Bard on the Beach

“Something’s rotten in Denmark . . .”
A barefoot young man with close cropped and spiked hair and wearing slim jeans lies on the marble floor at the front of the stage, smartphone within reach. Has a stage hand fallen? Has an audience member crept up and slipped?  Hamlet
No, it’s Hamlet, consumed by melancholy following the untimely and suspicious death of his beloved father King Hamlet and the immediate marriage of his mother to his father’s brother.
It’s 2013, the setting is moderately opulent in white: walls, woodwork, sofas and side tables,  marble floor, drapes at the rear windows. The enshrouded furniture sets the tone. Hamlet’s agony is palpable. He uses his smartphone to remotely turn on solemn music while the leitmotif of his father’s ghost introduces a tall specter enveloped in an eerie cloud of smoke.
Bard EntranceSo begins the excellent production of Hamlet at Bard on the Beach in Vancouver BC, a collection of large and small white, red-trimmed tents at False Creek’s edge in Vanier Park. The padded seats are comfortable, the uncurtained stage visible from every seat; each actor miked and audible. The audience is rapt, following every Shakespearean word. They are familiar with Hamlet; they feel his pain; they know the plot.  This crowd is generous with applause but not with standing ovations. When Hamlet takes a bow, the audience leaps to its collective feet, clapping, cheering and whistling.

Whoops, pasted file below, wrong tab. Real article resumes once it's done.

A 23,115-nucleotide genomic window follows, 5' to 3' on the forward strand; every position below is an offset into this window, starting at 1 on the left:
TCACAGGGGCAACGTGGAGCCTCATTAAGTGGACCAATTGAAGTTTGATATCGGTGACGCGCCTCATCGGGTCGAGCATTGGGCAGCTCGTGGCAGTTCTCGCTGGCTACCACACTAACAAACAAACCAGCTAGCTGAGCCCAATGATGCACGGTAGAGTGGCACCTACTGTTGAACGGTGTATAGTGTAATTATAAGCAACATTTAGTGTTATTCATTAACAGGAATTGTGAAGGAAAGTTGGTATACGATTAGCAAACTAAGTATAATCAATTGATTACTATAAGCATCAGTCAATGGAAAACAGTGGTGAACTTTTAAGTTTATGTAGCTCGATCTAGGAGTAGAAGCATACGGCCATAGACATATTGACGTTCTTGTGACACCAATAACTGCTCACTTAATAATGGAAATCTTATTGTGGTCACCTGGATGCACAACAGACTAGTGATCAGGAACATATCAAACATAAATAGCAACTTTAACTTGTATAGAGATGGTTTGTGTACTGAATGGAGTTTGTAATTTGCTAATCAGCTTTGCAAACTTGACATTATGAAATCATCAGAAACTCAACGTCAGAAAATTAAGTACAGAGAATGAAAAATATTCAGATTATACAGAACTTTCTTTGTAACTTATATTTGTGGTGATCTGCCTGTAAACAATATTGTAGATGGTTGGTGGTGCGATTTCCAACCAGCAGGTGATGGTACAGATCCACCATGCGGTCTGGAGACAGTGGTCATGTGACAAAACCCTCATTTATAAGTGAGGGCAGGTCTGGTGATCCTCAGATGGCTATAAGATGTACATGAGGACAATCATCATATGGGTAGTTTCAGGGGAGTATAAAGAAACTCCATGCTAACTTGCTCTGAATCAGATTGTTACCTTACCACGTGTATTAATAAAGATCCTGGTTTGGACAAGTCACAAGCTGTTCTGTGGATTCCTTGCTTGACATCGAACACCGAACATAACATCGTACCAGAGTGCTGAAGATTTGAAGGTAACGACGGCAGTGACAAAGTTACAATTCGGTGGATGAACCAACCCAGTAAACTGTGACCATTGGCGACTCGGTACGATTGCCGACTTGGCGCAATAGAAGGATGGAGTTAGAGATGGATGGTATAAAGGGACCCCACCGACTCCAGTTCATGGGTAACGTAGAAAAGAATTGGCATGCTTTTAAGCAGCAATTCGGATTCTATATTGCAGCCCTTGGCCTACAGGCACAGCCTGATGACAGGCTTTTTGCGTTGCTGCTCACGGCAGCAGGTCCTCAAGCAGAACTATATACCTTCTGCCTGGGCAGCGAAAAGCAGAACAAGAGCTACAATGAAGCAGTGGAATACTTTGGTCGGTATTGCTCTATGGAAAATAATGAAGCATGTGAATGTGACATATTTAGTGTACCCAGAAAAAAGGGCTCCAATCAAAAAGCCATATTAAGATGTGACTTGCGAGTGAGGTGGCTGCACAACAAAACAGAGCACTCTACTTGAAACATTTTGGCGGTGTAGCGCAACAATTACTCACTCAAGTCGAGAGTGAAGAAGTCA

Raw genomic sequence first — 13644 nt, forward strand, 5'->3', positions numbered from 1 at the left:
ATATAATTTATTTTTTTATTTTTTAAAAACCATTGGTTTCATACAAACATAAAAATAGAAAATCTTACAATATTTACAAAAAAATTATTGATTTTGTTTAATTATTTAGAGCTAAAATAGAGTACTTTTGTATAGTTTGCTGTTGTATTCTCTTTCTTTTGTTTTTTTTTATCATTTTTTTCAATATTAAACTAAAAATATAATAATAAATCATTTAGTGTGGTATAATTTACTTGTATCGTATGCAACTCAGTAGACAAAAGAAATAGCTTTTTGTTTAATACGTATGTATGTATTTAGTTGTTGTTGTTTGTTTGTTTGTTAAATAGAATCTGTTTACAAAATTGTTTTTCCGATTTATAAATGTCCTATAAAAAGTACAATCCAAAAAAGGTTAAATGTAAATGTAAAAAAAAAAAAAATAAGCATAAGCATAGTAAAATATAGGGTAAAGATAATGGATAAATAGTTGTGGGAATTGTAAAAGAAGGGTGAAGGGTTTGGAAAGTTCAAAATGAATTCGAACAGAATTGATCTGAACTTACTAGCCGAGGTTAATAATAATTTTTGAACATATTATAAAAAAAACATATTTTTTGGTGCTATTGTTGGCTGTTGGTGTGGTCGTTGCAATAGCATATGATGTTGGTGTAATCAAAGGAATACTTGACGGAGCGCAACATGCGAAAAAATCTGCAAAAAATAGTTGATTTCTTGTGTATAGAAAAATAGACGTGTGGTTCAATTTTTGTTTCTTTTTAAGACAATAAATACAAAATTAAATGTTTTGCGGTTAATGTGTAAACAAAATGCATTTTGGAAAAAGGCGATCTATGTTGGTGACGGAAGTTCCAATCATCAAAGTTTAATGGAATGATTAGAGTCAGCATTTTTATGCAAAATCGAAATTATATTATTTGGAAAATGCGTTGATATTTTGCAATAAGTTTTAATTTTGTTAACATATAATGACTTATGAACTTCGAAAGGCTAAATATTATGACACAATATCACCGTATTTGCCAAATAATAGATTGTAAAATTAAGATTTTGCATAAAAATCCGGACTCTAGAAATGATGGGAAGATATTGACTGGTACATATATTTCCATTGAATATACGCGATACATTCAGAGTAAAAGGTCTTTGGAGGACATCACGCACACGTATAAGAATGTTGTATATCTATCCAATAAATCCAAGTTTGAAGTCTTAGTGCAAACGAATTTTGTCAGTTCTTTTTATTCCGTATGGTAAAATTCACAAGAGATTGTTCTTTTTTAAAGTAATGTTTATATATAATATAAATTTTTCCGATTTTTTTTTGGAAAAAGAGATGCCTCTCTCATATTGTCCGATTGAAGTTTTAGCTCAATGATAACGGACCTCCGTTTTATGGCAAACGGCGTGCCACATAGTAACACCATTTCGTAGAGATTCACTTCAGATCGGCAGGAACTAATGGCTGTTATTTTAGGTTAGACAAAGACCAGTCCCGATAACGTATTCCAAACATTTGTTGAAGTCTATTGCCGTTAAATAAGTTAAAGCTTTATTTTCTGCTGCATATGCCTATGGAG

Bard on BeachI’ve seen Hamlet many times–in period costumes, 20th century dress, unidentifiable dress, and now 2013 clothing. Unsmiling security stand guard in dark suits and sunglasses at the doors.  The drapes are opened and closed with the click of a hand-held remote, messages texted. How can this be? Hamlet? I’m stunned to say that it worked for me, and I, originally a Shakespeare purist, applauded this modern day production with relevant rock and hip hop music, smartphones, and blinking computer monitor. Shakespeare is timeless. This sinister tragedy could take place in any monarchy today where power and poison can define the plot and players.
I know the ending, but once again, I am moved when the stage is eventually strewn with bodies, and anguished Horatio (played by a female) utters his/her famous words “Good night, sweet Prince . . .”


About writersandy

Writer, Gardener, Crafter
This entry was posted in Play Review, Theater and tagged , , , , , , . Bookmark the permalink.

2 Responses to Bard on the Beach

  1. Sounds fabulous! I wish I were there . . . but I wasn’t. “Aye, there’s the rub.”

  2. You would have loved it, Jeanne.

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